“This funding will be complemented by substantial financing of bankable climate change investment programmes from the European Investment Bank and other regional development banks active in the region. With the Global Climate Change Alliance (GCCA) instrument, the European Union already works with agencies in the Caribbean such as the Organization of Eastern Caribbean States (OECS) or the Caribbean Climate Change Community Center (5C’s),” Tramacere said.

In November this year, countries will gather in Bonn for the next UN climate conference – COP23 – to continue to flesh out the work programme for implementing the Paris Agreement.

Next year, the facilitative dialogue to be held as part of the UN climate process will be the first opportunity since Paris to assess what has been done concretely to deliver on the commitments made. These are key steps for turning the political agreement reached in Paris into reality.

“The challenges identified in the Paris Agreement are of unprecedented breadth and scale. We need enhanced cooperation and coordination between governments, civil society, the private sector and other key actors,” Tramacere said.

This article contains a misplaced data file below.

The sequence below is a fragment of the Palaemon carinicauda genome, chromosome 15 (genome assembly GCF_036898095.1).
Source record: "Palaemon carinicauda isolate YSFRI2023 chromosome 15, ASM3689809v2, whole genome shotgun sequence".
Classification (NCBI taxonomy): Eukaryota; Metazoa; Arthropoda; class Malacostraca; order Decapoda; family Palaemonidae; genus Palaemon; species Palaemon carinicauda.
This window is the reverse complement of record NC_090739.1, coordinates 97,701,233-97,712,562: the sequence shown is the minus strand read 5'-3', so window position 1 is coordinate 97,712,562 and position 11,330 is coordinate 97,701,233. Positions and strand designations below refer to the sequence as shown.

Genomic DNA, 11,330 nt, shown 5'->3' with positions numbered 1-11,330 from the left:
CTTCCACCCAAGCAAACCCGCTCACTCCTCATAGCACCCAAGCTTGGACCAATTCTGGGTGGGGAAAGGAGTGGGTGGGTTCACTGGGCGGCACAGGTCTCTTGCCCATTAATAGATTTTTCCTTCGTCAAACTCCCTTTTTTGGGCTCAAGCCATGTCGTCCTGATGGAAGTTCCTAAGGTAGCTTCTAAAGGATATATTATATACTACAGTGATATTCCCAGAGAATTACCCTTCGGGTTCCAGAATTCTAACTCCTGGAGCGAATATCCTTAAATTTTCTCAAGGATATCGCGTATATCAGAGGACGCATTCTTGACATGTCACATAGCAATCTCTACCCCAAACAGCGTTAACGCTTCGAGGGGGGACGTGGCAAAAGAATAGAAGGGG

“Initiatives undertaken not only by countries but also by regions, cities and businesses under the Global Climate Action Agenda have the potential to transform the impact on the ground. Only together will we be able to live up to the level of ambition we have set ourselves – and the expectations of future generations. The world can continue to count on Europe for global leadership in the fight against climate change.”